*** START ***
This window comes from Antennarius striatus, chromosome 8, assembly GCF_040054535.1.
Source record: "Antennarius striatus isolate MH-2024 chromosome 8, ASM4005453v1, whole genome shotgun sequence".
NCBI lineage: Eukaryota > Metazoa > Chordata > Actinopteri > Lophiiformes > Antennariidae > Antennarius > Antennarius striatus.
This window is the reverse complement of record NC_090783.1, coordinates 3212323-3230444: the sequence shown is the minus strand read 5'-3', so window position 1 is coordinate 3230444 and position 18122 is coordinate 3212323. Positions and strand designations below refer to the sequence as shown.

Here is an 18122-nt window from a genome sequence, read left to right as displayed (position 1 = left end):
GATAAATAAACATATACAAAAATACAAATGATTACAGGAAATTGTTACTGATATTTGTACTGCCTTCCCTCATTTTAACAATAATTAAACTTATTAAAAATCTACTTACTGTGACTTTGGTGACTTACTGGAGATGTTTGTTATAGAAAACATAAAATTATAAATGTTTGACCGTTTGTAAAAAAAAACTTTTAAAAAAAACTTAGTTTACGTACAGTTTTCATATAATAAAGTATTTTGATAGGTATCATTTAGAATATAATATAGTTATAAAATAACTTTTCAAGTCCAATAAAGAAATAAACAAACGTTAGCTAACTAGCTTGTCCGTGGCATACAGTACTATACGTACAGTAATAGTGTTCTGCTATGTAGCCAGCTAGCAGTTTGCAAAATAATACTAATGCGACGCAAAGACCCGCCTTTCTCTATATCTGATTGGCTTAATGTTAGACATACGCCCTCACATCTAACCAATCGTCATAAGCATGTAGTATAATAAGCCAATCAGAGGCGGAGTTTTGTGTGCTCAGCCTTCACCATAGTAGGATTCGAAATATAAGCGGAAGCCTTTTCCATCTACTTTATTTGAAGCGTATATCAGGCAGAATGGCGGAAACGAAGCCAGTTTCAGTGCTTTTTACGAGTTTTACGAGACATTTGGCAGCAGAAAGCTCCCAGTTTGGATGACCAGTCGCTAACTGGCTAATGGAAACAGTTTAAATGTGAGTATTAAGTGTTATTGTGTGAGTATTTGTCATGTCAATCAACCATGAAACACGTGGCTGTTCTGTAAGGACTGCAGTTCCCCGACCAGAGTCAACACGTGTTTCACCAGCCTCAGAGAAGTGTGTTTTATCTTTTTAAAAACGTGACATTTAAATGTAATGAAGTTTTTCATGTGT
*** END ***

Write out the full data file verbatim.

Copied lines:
This window comes from Antennarius striatus, chromosome 8, assembly GCF_040054535.1.
Source record: "Antennarius striatus isolate MH-2024 chromosome 8, ASM4005453v1, whole genome shotgun sequence".
NCBI lineage: Eukaryota > Metazoa > Chordata > Actinopteri > Lophiiformes > Antennariidae > Antennarius > Antennarius striatus.
This window is the reverse complement of record NC_090783.1, coordinates 3212323-3230444: the sequence shown is the minus strand read 5'-3', so window position 1 is coordinate 3230444 and position 18122 is coordinate 3212323. Positions and strand designations below refer to the sequence as shown.

Here is an 18122-nt window from a genome sequence, read left to right as displayed (position 1 = left end):
GATAAATAAACATATACAAAAATACAAATGATTACAGGAAATTGTTACTGATATTTGTACTGCCTTCCCTCATTTTAACAATAATTAAACTTATTAAAAATCTACTTACTGTGACTTTGGTGACTTACTGGAGATGTTTGTTATAGAAAACATAAAATTATAAATGTTTGACCGTTTGTAAAAAAAAACTTTTAAAAAAAACTTAGTTTACGTACAGTTTTCATATAATAAAGTATTTTGATAGGTATCATTTAGAATATAATATAGTTATAAAATAACTTTTCAAGTCCAATAAAGAAATAAACAAACGTTAGCTAACTAGCTTGTCCGTGGCATACAGTACTATACGTACAGTAATAGTGTTCTGCTATGTAGCCAGCTAGCAGTTTGCAAAATAATACTAATGCGACGCAAAGACCCGCCTTTCTCTATATCTGATTGGCTTAATGTTAGACATACGCCCTCACATCTAACCAATCGTCATAAGCATGTAGTATAATAAGCCAATCAGAGGCGGAGTTTTGTGTGCTCAGCCTTCACCATAGTAGGATTCGAAATATAAGCGGAAGCCTTTTCCATCTACTTTATTTGAAGCGTATATCAGGCAGAATGGCGGAAACGAAGCCAGTTTCAGTGCTTTTTACGAGTTTTACGAGACATTTGGCAGCAGAAAGCTCCCAGTTTGGATGACCAGTCGCTAACTGGCTAATGGAAACAGTTTAAATGTGAGTATTAAGTGTTATTGTGTGAGTATTTGTCATGTCAATCAACCATGAAACACGTGGCTGTTCTGTAAGGACTGCAGTTCCCCGACCAGAGTCAACACGTGTTTCACCAGCCTCAGAGAAGTGTGTTTTATCTTTTTAAAAACGTGACATTTAAATGTAATGAAGTTTTTCATGTGT